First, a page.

Carbohydrates: Inhibitors in an instant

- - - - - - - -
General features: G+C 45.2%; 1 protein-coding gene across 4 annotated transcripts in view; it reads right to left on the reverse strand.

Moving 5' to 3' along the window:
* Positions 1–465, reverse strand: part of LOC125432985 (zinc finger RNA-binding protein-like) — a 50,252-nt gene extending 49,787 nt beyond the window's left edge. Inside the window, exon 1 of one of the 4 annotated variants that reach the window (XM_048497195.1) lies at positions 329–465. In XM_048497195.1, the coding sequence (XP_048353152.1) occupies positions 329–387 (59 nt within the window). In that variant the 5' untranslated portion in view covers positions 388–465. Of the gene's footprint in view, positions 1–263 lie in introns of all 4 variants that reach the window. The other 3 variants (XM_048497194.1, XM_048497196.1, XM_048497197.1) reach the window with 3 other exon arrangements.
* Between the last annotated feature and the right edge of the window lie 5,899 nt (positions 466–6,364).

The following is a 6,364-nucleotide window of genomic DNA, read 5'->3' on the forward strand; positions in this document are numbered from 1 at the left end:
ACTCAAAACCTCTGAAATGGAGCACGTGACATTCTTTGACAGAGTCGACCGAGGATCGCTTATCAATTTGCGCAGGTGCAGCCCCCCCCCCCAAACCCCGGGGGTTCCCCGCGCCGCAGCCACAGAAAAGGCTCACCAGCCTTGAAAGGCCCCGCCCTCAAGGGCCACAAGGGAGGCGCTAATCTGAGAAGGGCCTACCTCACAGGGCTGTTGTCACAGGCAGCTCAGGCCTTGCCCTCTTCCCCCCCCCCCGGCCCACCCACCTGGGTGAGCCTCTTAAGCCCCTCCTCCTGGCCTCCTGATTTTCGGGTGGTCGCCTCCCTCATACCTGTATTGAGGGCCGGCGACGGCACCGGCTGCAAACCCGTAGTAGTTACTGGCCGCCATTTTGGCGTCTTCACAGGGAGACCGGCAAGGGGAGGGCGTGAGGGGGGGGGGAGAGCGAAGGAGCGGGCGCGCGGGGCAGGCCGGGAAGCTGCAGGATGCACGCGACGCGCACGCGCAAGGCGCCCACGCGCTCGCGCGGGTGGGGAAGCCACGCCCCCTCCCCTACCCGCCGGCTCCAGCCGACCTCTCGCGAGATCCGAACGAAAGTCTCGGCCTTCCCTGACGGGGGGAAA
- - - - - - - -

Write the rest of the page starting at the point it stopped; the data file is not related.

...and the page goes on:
Carbohydrate-binding proteins such as lectins create specific but weak interactions with their glycan ligands using shallow protein surfaces and hydrophilic interactions, features that complicate inhibitor discovery. Previous research has used synergy between a carbohydrate anchoring group and a pendant ligand to develop inhibitors that retain specificity but display improved binding affinity, but generating compound analogs has generally been slow. Ng et al. now substantially accelerate this process by combining the diversity of a phage-based peptide library with a chemical modification strategy to quickly survey modified carbohydrates as lectin inhibitors. In their approach, the authors began with an N-terminal serine followed by a variable heptameric peptide; periodate oxidation of the serine group enabled attachment of a modified mannose residue on the phage surface. Panning of the resultant 108-member phage library against the lectin target concanavalin A followed by a careful comparison to control experiments led to 86 hits, allowing the authors to define a [WYF]Y[SDEA] consensus motif, which they optimized in a second focused screen to a WYDLF sequence. Biophysical analysis of hits from both rounds confirmed that the monosaccharide, linker and specific peptide sequence were all critical in achieving low-micromolar IC50 values, indicating that these results could not have been achieved by screening a peptide-only library. A crystal structure of the mannose-WYD construct with concanavalin A indicated that the peptide caused conformational rearrangements of the protein surface, opening a hydrophobic site that was not apparent in the structure bound to a three-mannose chain. Finally, testing of a ligand containing a fluorescent probe demonstrated good selectivity, as only 3 of 85 other lectins bound the inhibitor and with lower potency than did concanavalin A. This report offers a new and facile route to creating inhibitors of these challenging protein targets.